The ancient practice of tai chi, often described as “meditation in motion,” is a holistic exercise consisting of a series of slow, deliberate movements that flow into one another, increasing balance, flexibility, strength and focus. Local instructor Valarie Prince Gabel began studying on a whim in 1978—simply looking for something that would help her focus and center herself—and soon fell in love with the practice, becoming well-versed in various styles and primarily focusing on Guang Ping Yang, which she continues to teach in her classes today. She established the Kuang Ping School of Ta’i Chi in 1991 after nearly 10 years of instructing in Southern California.
Currently, she teaches directly through the city of Laguna Beach; her classes take place at the Lang Park Community Center on Monday and Thursday evenings, and prospective students can sign up in class or through the city’s website. We caught up with the instructor to discuss the fundamentals of this ancient practice and its various health benefits.
Laguna Beach Magazine: What are the primary health benefits of tai chi, and how do they manifest themselves in your classes?
Valarie Prince Gabel: [Tai chi is] a gentle form of exercise that can bring you better health, better flexibility, and bring body, mind and spirit more … in sync. … In this particular class and this particular [Guang Ping Yang] style of tai chi, … we have about 45 minutes of warm-ups, we do a meditation for about 10 minutes and then we work on our tai chi form. … When you’re doing your warm-up and when you’re doing your tai chi form, according to traditional Chinese medicine, [you’re] activating all of the meridians in the body which carry the … life energy …[and help with] self-healing.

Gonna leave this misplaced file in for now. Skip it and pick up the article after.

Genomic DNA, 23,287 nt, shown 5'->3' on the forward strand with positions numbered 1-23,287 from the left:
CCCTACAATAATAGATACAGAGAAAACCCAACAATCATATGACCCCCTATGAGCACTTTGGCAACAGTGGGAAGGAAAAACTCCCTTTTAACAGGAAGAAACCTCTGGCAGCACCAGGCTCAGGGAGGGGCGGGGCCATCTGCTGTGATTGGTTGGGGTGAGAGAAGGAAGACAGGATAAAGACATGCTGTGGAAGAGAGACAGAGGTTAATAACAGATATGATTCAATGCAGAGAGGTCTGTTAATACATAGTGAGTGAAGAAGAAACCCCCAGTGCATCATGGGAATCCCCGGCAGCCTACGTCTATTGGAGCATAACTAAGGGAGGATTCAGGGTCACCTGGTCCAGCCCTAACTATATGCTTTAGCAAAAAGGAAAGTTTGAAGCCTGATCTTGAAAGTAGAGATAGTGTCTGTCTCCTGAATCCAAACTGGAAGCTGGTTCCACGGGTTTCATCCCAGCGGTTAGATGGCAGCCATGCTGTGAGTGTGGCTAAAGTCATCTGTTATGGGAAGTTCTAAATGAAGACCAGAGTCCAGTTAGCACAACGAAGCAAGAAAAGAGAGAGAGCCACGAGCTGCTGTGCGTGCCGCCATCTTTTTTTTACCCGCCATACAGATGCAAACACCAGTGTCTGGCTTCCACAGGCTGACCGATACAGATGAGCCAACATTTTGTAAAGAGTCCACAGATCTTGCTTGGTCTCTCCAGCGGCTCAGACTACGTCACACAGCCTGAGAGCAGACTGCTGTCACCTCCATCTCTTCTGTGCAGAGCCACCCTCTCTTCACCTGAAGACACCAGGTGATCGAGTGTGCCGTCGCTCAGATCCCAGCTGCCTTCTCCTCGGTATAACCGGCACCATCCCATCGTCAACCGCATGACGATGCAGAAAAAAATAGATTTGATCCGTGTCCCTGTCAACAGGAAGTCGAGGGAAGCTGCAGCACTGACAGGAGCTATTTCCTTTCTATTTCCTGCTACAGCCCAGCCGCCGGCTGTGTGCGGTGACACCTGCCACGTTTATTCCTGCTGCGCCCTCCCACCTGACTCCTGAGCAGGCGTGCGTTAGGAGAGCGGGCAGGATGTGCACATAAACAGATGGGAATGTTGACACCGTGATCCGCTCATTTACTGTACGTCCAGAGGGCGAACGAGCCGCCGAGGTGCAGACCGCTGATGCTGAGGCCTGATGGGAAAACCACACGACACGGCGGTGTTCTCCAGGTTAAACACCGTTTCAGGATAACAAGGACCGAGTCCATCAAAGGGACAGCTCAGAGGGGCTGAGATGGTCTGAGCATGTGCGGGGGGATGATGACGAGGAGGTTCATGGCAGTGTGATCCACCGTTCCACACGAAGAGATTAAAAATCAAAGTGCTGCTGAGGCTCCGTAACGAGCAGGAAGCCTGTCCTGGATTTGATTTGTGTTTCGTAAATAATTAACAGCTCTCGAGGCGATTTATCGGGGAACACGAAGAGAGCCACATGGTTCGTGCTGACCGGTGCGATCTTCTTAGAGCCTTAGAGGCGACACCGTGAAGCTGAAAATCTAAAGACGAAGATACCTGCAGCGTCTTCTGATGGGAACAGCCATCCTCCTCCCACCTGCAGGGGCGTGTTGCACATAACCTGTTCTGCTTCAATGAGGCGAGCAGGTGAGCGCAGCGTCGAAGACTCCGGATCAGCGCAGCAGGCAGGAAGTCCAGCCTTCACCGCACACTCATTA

Why is tai chi known to be particularly helpful in relieving stress and anxiety?
VPG: When you’re actually involved in the practice of tai chi, you’re encouraged to have your entire focus right here [and] now instead of divided someplace else, so that you’re bringing your mind into your body. … You are slowing your breath and you are paying more attention to what’s going on, so you are calming your mind.
What sets tai chi apart from other meditative exercises like yoga?
VPG: In a lot of ways, tai chi and yoga, you know, there are a lot of similarities. [With tai chi] there’s a constant … [movement]—albeit, it’s very slow, which takes a lot of control and it takes a lot of practice to be able to execute it—but still it’s constant flowing from one to the other rather than holding a position.
For which age groups and athletic levels is tai chi a good source of exercise?
VPG: It’s highly beneficial to anybody; it doesn’t matter what your age. I know that for young people … because it is slow and it is one step at a time, it can be a bit of a turnoff because they want things so fast—instant gratification. This does take some patience, and if you don’t have it, [tai chi] can teach it to you. … It did teach me to be patient, to slow down, to look at each movement, to feel each movement—it’s really excellent.
What do you enjoy most about the practice of tai chi?
VPG: It does not get boring. Even though you are doing the same movement over and over and over again, you’re continually refining … It’s constantly evolving and that’s what I love about it, because I’m evolving, [too].
—Written by Caroline Ruhland | Photos by Jody Tiongco